Like all found footage films, it requires the imagination of the viewer to pretend that what he or she is watching is actually real documented footage and not a traditional fictional drama. Unfortunately for me, the first “astronaut” seen in the footage in a pre-flight interview is actor Ryan Robbins as Lieutenant Colonel John Grey. I’m a fan of the SyFy Channel TV program Sanctuary on which the actor Ryan Robbins has played the character of Henry Foss for four seasons, so I was immediately taken out of the idea of Apollo 18 as being real by such a recognizable (by me) actor. Still, I tried to get into it, but the immediate appearance of another actor known to me from TV (Warren Christie who plays Cameron Hicks on SyFy’s Alphas) made it impossible to view Apollo 18 as anything more than just another sci-fi horror film.
All the visual tricks that are used to produce the feel of the footage being made on video from the era or shot on 16mm film are mostly a distraction from telling an interesting story. Technically, the reproduction of the NASA Apollo mission era’s technology, from the ship models to the space suits are excellent, but they are unfortunately marred by the distorted imagery to the point where they could have been done much more cheaply and it may not have been noticeable. Still, as a representation of realistic 1970’s era space travel, it is well done.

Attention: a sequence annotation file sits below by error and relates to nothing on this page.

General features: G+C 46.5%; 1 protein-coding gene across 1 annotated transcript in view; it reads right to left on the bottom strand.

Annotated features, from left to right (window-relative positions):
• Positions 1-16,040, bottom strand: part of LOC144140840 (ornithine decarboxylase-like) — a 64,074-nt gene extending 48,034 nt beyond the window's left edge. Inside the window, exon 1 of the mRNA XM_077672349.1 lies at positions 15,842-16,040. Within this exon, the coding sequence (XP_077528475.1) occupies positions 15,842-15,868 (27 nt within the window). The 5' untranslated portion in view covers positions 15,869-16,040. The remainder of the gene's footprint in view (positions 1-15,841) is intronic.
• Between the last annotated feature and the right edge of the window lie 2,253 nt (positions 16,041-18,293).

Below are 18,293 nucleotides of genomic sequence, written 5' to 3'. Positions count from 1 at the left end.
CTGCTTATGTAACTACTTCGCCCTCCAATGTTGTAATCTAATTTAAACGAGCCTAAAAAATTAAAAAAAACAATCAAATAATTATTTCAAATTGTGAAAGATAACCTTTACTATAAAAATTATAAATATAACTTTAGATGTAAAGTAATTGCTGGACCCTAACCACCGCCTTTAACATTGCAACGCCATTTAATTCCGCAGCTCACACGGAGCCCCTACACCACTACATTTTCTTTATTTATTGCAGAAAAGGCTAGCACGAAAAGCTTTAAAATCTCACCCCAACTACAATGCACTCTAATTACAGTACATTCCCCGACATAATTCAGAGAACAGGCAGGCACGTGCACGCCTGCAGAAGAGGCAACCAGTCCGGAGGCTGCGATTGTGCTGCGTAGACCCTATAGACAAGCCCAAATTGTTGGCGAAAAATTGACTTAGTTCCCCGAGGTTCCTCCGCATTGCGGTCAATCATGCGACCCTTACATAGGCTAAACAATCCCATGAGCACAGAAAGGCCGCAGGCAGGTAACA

My main gripe with the film is that without the “found footage” gimmick, Apollo 18 is just another below average horror-in-space story. The three astronauts in the film are given very little time to develop as real characters, because the film makers are in such a rush to get them to the Moon, where they are to become embroiled in the horrors there. It is impossible to say how disappointing the “horrors” on the Moon are, without spoiling the entire film, but I certainly wasn’t even remotely frightened or even surprised by the big reveal. Only the final scene of the film contained any real feeling of tension or suspense and by then I just wasn’t involved enough with the film to care.